Gamma Knife radiosurgery was first performed in Sweden in the 1950s, but few patients were treated for TN. The Gamma Knife has been used in the United States since 1987, and most cases of TN have been treated during the past five years. Although there is not much information on long term effects, initial and medium range follow-up suggest that GKRS is not only effective but also very safe.

Linear Accelerator Radiosurgery

There is another form of radiosurgery, called LINAC (Linear Accelerator) radiosurgery. It uses high-energy X-rays delivered by a sequence of arcs, and is very different from GKRS. Only a few cases of TN have been treated with LINAC radiosurgery, and there are no reports on these cases in peer-reviewed journals. Unlike GKRS, LINAC radiosurgery has not been demonstrated to be an effective and safe treatment for trigeminal neuralgia.

Radiofrequency Electrocoagulation, Glycerol Injection and Balloon Microcompression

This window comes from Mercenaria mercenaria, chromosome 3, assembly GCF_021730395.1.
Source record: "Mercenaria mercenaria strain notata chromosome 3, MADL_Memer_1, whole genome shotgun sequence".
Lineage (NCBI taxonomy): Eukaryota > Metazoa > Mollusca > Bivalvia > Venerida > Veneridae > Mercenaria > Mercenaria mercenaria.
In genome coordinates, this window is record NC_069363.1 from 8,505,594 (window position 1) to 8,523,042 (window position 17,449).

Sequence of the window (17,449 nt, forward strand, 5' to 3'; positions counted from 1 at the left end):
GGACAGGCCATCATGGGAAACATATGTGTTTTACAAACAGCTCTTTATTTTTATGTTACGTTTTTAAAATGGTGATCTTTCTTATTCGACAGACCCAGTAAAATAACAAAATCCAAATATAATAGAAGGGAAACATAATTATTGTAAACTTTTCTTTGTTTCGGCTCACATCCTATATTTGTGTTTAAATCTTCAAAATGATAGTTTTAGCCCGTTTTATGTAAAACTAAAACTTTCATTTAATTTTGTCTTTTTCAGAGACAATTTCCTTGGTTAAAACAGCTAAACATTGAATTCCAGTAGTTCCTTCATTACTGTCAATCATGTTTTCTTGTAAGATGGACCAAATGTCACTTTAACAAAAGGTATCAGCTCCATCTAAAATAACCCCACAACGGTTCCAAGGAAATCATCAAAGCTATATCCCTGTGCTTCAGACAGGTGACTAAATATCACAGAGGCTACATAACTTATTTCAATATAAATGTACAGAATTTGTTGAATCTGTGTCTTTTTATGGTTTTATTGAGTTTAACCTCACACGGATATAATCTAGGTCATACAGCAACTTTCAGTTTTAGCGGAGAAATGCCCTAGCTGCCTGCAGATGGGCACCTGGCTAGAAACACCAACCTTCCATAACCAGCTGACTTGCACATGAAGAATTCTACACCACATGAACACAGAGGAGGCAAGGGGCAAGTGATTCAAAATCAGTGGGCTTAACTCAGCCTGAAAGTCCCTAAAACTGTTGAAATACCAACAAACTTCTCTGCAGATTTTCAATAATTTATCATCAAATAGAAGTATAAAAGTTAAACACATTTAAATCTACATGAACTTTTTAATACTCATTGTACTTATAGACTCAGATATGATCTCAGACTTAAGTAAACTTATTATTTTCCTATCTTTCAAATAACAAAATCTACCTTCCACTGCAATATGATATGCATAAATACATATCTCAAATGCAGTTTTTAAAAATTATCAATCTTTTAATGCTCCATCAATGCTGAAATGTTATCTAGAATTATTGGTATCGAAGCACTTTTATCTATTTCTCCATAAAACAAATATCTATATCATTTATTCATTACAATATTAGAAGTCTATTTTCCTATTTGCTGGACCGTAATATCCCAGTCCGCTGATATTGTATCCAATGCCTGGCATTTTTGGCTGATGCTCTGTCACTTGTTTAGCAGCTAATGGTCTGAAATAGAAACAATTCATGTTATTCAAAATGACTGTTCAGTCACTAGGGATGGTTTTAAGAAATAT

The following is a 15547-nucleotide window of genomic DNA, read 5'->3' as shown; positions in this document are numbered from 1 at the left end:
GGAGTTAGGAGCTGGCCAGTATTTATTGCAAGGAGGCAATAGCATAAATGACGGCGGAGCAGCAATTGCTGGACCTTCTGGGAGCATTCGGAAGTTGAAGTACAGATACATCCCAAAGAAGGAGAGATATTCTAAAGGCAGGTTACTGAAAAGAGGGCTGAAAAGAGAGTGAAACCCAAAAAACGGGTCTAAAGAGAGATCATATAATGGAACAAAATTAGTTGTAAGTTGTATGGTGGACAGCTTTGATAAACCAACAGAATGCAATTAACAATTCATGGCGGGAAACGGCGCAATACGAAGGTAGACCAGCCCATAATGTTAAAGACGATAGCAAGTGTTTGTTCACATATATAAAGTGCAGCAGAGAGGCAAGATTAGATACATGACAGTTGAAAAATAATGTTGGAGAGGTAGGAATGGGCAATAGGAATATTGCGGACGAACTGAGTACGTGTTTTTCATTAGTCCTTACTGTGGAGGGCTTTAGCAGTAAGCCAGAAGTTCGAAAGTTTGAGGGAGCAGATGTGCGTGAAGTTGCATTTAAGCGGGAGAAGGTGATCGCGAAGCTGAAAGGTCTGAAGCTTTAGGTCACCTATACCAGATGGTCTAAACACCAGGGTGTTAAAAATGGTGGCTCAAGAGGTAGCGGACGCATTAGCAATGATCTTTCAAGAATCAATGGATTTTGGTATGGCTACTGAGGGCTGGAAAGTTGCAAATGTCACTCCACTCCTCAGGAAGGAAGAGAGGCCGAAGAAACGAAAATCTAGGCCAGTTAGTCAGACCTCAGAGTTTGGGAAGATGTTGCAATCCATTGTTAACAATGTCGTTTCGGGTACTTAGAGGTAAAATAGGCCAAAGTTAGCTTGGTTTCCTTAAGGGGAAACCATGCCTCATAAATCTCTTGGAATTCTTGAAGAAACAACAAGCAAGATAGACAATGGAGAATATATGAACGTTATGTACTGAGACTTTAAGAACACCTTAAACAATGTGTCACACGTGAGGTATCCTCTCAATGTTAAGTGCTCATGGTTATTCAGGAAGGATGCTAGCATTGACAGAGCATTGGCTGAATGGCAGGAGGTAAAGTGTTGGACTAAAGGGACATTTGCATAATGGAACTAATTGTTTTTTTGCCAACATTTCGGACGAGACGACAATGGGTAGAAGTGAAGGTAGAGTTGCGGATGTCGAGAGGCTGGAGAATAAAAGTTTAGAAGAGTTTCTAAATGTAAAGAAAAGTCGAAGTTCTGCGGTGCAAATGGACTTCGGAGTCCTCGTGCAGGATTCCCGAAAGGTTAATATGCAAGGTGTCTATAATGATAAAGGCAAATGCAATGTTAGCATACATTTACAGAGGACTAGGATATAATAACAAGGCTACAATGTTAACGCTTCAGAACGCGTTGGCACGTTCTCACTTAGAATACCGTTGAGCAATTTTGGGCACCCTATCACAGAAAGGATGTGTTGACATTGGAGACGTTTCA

These procedures are performed through a needle that is inserted into the face and directed, under X-ray guidance, toward the trigeminal nerve. All of these procedures partially damagee facial numbness, which is sometimes very painful. Major complications, such as bleeding or infection in the brain, are rare but can be devastating when they occur.

Microvascular Decompression

Microvascular decompression is a major neurosurgical procedure in which the skull is opened. During the operation, which requires general anesthesia, the surgeon sees the nerve. If he or she finds a blood vessel pressing on the trigeminal nerve, a soft piece of material will be placed between the blood vessel and the nerve, thus lifting the blood vessel away from the nerve. This operation carries greater risks than the other procedures do, and these risks, although infrequent, include possible death, stroke, bleeding, infection, inflammation of the surface of the brain, facial weakness, hearing loss, facial numbness and pain.

Summary

Gamma Knife radiosurgery is a major advance in the treatment of trigeminal neuralgia, an otherwise agonizing condition characterized by paroxysmal triggered face pain. Gamma Knife radiosurgery not only relieves the pain as well as the other neurosurgical forms of treatment, but it does so with fewer complications.

The Gamma Knife is the only radiosurgical machine for which positive results of trigeminal neuralgia treatment have been published in peer-reviewed journals.